Day 74 – Cartagena, Columbia – August 3rd, 2015

Cartagena – 07:00 to 14:00

Our final port of call on the Atlantic side, as tomorrow we transit the Panama Canal and return to the vast Pacific Ocean. Cartagena is a regular stop on the Trans-Canal run, so we have been here a few times, having already visited the Old City and walked the wall. Therefore, we decided to remain aboard and enjoy a quiet day.

Temperature: High 30C/86F, Low 27C/81F

Wind/Weather: Light airs alongside. At sea, E’ly winds at 25 to 30 kts. Fine and clear

Sunrise/Sunset: 05:51/18:25

Clox: Z-5 (no change)



Throughout the early morning Sea Princess maintained SW’ly courses, following the Columbia coastline, at a speed of 15 knots. The pilot boarded about 05:30, at which time various courses and speeds were set through the buoyed channel of the harbour entrance. Sea Princess was secured alongside her berth at 07:00.

About 14:00 the Captain let the lines go and thrust Sea Princess off the berth, commencing the passage out of the harbour to the pilot station, where the pilot disembarked shortly after 15:00. Once clear of the harbour Sea Princess set a WxS’ly course, at full speed of 20 knots, towards Cristobal and the entrance to the Panama Canal.


A prominent port city, located on the Columbian North Coast, in the Southern Caribbean. Founded in 1533 and named after Cartagena in Spain it served a key role in the expansion of the Spanish empire.

Historically, it is also renowned as being a centre for piracy in the Caribbean and in 1984, UNESCO designated the walled city and fortress as a World Heritage Site.




Awakened by the frequent slamming of cabin doors, which commenced about 06:00, we just chilled while the hoards hit the trough and headed off ashore. Shortly before 08:00 we meandered down to the restaurant enjoying a quiet breakfast with some others, who like us had visited Cartagena previously and had no wish to return. After breakfast we grabbed books and the laptop and headed up to the deserted pool deck, sitting in the shade. We probably stayed for about an hour before Judi got bothered by the flies, so we headed down to the Wheelhouse Bar for a comfortable seat. I worked on writing the blog post on Curacao, which I finished just prior to Noon.

Expecting to have to visit Horizon for lunch we were pleasantly surprised to find the dining room open. We sat with another couple, enjoying some excellent conversation for about 90 minutes. It is amazing, as they have similar opinions regarding the pushing and shoving that goes on, especially with respect to the tours. Ken talked about his experience when on the Normandy tour from Le Havre. Being the last person on the bus, he asked the chap in the first row with an empty seat, if the seat was vacant. Negative was the response, his wife is coming. Well apparently his wife was aboard but in a separate seat on the other side. He has since seen the same chap a few times, and he stays at the top of the theatre and just before his tour is called he makes a run for the gangway to be first on the bus. They always sit on opposite sides of the bus and do not share the other seat unless the bus is completely full. Totally sad, but we did get a good laugh at their expense.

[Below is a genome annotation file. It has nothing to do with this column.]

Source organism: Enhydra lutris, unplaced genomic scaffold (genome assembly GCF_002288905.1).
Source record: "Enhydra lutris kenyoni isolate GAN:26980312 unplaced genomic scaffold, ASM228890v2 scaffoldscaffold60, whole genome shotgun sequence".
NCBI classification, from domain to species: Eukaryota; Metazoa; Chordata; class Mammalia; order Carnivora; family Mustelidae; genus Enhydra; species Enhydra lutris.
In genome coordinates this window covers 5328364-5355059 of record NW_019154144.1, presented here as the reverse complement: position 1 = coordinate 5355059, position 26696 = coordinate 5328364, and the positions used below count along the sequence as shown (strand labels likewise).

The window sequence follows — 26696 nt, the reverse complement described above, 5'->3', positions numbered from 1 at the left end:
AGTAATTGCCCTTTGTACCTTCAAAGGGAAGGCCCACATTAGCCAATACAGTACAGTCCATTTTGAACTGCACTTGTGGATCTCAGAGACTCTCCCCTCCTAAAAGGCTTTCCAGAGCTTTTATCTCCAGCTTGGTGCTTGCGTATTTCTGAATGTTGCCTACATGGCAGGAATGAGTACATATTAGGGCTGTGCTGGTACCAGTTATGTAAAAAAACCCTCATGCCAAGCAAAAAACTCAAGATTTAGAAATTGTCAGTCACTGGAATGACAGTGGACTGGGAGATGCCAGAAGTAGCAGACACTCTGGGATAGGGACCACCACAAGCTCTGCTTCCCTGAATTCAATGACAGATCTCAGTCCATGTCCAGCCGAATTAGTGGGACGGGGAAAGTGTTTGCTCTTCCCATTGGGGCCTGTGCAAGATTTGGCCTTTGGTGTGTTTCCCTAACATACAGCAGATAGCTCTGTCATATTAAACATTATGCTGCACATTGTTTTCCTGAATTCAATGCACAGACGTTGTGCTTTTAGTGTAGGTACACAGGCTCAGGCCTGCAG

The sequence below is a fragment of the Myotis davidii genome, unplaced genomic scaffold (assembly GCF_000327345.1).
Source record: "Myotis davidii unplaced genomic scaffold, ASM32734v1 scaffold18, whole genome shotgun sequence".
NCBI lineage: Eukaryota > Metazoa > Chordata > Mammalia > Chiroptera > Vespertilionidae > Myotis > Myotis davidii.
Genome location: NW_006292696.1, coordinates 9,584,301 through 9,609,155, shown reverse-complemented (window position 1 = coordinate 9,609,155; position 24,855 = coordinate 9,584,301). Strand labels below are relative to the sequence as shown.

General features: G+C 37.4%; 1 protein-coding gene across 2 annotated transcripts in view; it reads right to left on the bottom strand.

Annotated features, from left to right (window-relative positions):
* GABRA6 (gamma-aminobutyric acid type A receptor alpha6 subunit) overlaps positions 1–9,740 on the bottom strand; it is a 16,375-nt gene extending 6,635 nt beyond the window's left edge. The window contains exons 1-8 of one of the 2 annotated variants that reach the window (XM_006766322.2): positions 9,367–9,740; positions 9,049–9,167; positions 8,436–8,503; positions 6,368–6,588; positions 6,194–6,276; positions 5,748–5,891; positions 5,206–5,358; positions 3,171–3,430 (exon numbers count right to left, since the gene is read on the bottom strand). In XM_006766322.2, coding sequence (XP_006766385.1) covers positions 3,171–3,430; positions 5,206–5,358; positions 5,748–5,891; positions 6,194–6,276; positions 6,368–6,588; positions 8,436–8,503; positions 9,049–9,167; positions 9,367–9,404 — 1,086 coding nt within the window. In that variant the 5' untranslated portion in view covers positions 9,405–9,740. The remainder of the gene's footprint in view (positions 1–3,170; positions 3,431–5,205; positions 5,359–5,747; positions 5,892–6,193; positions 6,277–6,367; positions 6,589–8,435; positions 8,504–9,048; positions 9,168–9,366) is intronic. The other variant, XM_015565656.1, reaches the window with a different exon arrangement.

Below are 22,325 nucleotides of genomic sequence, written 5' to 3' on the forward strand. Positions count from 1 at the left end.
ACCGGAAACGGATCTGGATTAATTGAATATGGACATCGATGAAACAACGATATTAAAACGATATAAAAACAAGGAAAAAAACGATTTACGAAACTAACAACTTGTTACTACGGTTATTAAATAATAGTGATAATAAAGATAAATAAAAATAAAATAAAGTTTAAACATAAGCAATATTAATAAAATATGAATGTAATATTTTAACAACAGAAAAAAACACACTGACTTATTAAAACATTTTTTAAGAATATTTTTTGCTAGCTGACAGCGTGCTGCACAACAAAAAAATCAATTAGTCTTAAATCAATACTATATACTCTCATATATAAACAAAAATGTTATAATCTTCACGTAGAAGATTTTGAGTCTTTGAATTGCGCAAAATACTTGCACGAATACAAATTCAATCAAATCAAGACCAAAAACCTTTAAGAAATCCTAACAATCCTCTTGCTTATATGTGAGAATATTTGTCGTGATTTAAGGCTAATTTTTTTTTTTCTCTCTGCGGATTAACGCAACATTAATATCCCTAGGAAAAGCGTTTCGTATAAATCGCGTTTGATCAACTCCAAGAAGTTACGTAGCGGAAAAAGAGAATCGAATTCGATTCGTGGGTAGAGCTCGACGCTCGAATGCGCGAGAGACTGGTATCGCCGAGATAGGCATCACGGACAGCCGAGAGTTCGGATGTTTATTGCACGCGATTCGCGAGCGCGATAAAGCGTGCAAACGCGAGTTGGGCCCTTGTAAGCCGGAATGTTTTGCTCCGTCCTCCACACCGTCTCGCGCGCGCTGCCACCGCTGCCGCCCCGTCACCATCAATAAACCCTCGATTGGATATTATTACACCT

The next eating sojourn was Afternoon Tea in the Vista Lounge with live music and dancing. We headed down about 15:30, enjoying a few cups of tea and a couple of hot scones, adorned with oodles of cream and strawberry jam. One of the resident bands, Sundown Duo played some easy listening music for our listening and dancing pleasure. This really is an excellent facility to host the most enjoyable afternoon tea. On return to the cabin, I embarked on my next project, which is teaching myself Adobe Lightroom 5.

Dinner was a full turnout and the conversation was so good, we were the last table to leave. In fact we were so late, all the other waiters had their tables vacated, stripped and cleaned before we left the restaurant. Most of us ventured for the Rib-eye steak, which was cut so thin it was little more than a sliver. Not too bad, although mine was well done, which was expected when I saw how thin the steak was cut. This is one thing we are looking forward to on return home – a huge 2” thick Rib-Eye from Costco, cooked to perfection and so tender you can cut it with a fork.

We started rolling a fair bit in the almost constant gale force seas, which got Judi’s tummy rumbling, so she skipped out after the Main Course. I followed her back to the cabin after we all left the restaurant, for an early night before an early start in Panama tomorrow


As another day closes, we bid you farewell, till tomorrow and hope for fair skies and following seas.

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